BiiG 2022: Innovate or die, says Queensland DPC’s Rachel Hunter

By Chris Johnson

Wednesday April 27, 2022

Rachel Hunter
Rachel Hunter. (Joseph Byford/TheMandarin)

Public servants must allow themselves to innovate. 

So said Rachel Hunter PSM, director-general of Queensland’s Department of Premier and Cabinet, in her opening address to the BiiG Network Public Sector Innovation Conference, at Brisbane on Wednesday morning.

To 800 in-person attendees and hundreds more watching the conference online, Hunter delivered a strong message of innovation being the key to a successful public sector.

“We all need to give ourselves permission, in a sense, to look for new ways to innovate and thrive,” she said.

“That is our business – innovation.”

Hunter is the first female director-general of the Department of the Premier and Cabinet in Queensland since its inception in 1859. Her inspiring address was well-received by the audience.

While she acknowledged that public servants must act within government-set structures and boundaries, she added that it does not mean creativity and innovation could not – and should not – thrive in the public sector environment.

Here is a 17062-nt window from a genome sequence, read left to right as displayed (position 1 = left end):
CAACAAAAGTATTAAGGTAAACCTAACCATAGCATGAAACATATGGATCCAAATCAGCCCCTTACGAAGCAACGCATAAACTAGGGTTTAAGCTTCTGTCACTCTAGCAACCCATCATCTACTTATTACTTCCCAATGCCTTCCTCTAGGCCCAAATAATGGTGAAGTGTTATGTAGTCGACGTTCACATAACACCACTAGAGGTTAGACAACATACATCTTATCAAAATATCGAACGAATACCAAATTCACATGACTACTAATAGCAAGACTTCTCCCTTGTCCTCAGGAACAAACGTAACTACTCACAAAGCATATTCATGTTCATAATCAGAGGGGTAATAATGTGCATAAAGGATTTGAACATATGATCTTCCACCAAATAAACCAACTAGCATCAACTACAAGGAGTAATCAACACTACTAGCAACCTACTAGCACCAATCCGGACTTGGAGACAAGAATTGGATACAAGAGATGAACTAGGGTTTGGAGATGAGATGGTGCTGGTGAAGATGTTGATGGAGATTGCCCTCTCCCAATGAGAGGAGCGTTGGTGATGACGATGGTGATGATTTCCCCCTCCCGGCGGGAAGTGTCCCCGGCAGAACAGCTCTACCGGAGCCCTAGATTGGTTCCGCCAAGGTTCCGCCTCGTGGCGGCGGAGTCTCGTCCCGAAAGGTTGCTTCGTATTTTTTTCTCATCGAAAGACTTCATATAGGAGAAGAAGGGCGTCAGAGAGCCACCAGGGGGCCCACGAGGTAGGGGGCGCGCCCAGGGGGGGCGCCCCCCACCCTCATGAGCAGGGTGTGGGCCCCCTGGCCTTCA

“There is no greater contribution we can make than the contribution of ideas that translate into positive action,” she said.

“Policy-making itself is a process of innovation… but it has to translate into action.”

Hunter said a healthy public sector environment was one in which employees understood the boundaries, were allowed the freedom to act innovatively within them and did so.

“People don’t take risks if they don’t feel safe,” she said.

But, she said, the idea of faceless bureaucrats was not one that engendered innovation.

 “I think bureaucrats should have faces. It’s scary to put your head up,” she said.

“We have to stand up for what we believe and we have to articulate what we stand for… we have to speak with passion and conviction… values matter.

“This notion of ‘keep your head down, stay low, don’t create waves’ is antithetical to innovation.”

She said success for public servants was to be found in innovation and it is only through harvesting collective wisdom that the public service can solve many problems.

“The status quo translates into redundancy,” Hunter said.


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